Downing College Boat Club
Downing College Boat Club is the rowing club for members of Downing College, Cambridge. Downing men have not been below the top 9 boats for over 3 decades, on occasion being the only boat club with a second boat in the first division, ahead of other college first boats. Downing men and women have rowed internationally, winning World Rowing Championship medals, Olympic medals. Despite the college admitting undergraduates in 1821, Downing's boat club did not form until 1863, with their first race being in the spring of 1864; the men's 1st VIII did not feature in the 1st division of the Lent and May Bumps until the 1960s. The club first became Head of the Mays in 1982, a position it lost in 1983 and regained in 1984; the head crew was coached by Downing alumnus Graeme Hall, the stroke of the Cambridge crew which won The Boat Race 1969, coached the British Men's VIII to win the silver medal in Rowing at the 1980 Summer Olympics. Downing women formed in 1981 and held their first headship of the Lent Bumps from 2004–2005, regaining it in 2011, attained their first headship of the May Bumps in 2011.
They retained both headships in 2012. The club has now held 15 headships in total, including a double-headship in 1996. In 2018, the first indoor rowing training tank in the East of England was built in the Club's boathouse. CUCBC/ Cambridge University Combined Boat Club Downing College Boat Club
King's College Boat Club
King's College Boat Club is the rowing club for members of King's College, Cambridge. The first record of King’s rowing is in 1838. In 1973, women row at King’s for the first time, forming a women's boat club under the name Queen Margaret of Anjou Boat Club; the name QMABC was dropped in 1996, all King's crews since have rowed under King's College Boat Club. By 1840 King’s reached 7th position in the Lent Bumps, before losing places and being taken off in 1842. King's make a brief return in the ‘Sloggers’ races in 1845-6 before disappearing. In 1853, King’s returns becomes head of the ‘Sloggers’ and rises 6 places in 6 days in the First Division; when CUBC creates two smaller divisions in 1854, King’s climbs back into the first division for the second successive year. However, they are taken off in 1855 due to new CUBC rules regarding the eligibility of certain rowers. In 1867, F. E. Cunningham becomes the first Blue from King’s, whilst the uniform is agreed in 1868 including a white coat bounded by King’s colours, caps for the Lents and straw hats in the Mays.
In 1875, King's produce a second boat for the first time. In 1973, women row at King’s for the first time, forming a women's boat club under the name Queen Margaret of Anjou Boat Club. Queen Margaret of Anjou was the Queen Consort to King Henry VI. Sally Millership coxes the Men’s 2nd VIII, having been prevented from coxing M1 as the Amateur Rowing Association decide mixed crews are not allowed; the following year she becomes the first female member of a King’s M1 boat. The King's 1st men's VIII have spent most of their history in the second division of the Lent and May Bumps. In 1897, King's reached 4th in the Lent Bumps, but subsided back into the 2nd division just four years later. A few brief periods in the first division have followed, but in the mid-1980s, the 1st VIII found themselves in the 3rd division for the first time ever. In 2005, King's managed to reach the first division for the first time since 1976; this position was consolidated in 2006 and 2007 with a further three bumps in both years, another two in 2008, finishing 9th.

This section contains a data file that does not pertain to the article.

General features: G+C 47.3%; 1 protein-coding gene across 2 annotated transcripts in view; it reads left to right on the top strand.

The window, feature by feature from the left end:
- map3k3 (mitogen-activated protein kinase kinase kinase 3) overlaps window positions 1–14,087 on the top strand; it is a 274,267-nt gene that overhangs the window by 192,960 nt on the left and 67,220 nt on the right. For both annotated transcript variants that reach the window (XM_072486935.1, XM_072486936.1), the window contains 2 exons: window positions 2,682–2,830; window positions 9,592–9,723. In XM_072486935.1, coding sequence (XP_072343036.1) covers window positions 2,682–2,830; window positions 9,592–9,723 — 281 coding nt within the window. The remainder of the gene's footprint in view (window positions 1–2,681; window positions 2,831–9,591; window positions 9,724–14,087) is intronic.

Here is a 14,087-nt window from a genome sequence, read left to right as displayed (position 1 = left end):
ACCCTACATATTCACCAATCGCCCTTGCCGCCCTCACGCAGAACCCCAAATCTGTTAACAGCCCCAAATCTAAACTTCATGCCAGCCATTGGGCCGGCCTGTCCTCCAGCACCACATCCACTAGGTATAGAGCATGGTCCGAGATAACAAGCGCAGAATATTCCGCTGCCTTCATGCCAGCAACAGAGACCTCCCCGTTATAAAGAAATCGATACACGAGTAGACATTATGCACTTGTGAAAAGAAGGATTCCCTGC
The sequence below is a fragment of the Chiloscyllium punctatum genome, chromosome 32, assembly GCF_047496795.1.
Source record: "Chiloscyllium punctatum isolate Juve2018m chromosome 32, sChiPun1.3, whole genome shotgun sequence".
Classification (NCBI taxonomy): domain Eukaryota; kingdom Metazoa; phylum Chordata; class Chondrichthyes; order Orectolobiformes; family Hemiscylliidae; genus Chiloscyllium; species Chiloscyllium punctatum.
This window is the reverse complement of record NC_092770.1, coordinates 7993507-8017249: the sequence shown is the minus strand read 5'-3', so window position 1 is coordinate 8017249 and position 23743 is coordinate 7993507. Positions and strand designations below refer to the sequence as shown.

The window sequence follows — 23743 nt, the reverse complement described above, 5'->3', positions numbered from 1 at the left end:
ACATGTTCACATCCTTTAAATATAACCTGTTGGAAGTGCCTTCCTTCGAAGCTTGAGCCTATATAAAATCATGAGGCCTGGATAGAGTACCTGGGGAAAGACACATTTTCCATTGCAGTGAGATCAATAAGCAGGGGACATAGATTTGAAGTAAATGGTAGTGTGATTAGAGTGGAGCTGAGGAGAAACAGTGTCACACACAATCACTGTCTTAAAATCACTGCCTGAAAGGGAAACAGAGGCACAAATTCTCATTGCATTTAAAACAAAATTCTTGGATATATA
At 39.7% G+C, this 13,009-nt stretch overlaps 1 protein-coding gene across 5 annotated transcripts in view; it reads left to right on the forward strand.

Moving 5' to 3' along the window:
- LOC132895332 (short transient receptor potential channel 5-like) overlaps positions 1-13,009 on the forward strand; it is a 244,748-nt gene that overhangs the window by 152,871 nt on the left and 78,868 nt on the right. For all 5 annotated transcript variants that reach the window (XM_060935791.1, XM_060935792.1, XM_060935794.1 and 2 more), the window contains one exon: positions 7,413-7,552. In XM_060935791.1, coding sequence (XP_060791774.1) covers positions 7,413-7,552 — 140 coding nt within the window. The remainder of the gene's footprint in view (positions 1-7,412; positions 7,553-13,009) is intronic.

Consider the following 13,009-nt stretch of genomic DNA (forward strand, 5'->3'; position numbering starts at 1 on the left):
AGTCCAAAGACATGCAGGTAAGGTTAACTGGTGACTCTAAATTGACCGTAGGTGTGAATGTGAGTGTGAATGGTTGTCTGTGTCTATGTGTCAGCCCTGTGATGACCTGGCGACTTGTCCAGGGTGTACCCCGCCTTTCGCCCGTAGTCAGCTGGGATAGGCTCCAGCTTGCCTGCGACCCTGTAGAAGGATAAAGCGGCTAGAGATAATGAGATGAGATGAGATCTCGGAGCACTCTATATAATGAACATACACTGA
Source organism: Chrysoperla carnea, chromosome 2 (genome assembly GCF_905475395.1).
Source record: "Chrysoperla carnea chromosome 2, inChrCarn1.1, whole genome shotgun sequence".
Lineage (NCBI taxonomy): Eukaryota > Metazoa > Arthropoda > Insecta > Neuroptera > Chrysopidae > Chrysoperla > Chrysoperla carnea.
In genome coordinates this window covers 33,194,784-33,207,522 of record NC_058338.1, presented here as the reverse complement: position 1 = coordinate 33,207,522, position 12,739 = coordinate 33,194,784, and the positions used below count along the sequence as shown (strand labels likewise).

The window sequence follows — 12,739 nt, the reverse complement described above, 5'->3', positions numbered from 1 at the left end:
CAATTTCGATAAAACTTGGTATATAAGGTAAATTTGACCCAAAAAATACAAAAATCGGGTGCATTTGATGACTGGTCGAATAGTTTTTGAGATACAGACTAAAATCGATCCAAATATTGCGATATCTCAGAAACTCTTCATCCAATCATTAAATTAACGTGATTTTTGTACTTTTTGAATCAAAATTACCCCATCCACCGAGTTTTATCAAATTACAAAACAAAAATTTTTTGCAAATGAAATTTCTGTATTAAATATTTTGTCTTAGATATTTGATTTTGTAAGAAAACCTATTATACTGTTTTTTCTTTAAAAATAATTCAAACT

The following year saw a drop of three places, two of which were recovered in 2010, but two successive years of spoons saw King's fall back to the second division. 2013 saw the previous year's result reversed with blades being awarded ensuring that the stay in the 2nd division only lasted one day. In the May Bumps, performance has been similar to that of the Lent Bumps. From 1912 until 1930, King's was in the first division, reaching 5th in 1923. In 1982, King's dropped into the 3rd division and since 1989 had a continuous existence in the second division. Recent movement has reflected that of the Lents, rising from 15th in the second division on the first day of 2003 to the first division by close of racing in 2009. 2010 saw another three bumps, with King's finishing 14th in the first division. This position couldn't be maintained in 2011, which saw an strong year for college rowing, but 3 bumps in 2012 and a further 3 in 2013 saw King's reach 10th, the highest position held by a King's crew since the 1950s.
2012/13 saw arguably one of the strongest years in the history of the club for the 1st men, despite no University rowers at the club. Michaelmas was successful with the 1st IV+ winning the University IVs First Division and the 1st VIII winning the Fairbairn Cup for the first time in the history of the club. Blades in Lents followed and a further 3 places were gained in the Mays; the disappointment of missing blades on the final day was soon forgotten as the 1st VIII qualified to race in the Temple Challenge Cup at Henley Royal Regatta. The college's second men's VIII has also enjoyed a run of sustained success, rising from the 5th division in May Bumps 2007 through the 4th division, arriving in the 3rd division on the final day of Mays 2011; this was a run. In the Lent Bumps, the Second boat has maintained a mid-table 3rd division spot for the last few years having risen from the 4th division in 2009. King's men's 3rd VIII has struggled to maintain a position on the river and has only sporadically appeared in the Lent Bumps, however they reside in the 5th division of May Bumps having earned blades in 2012.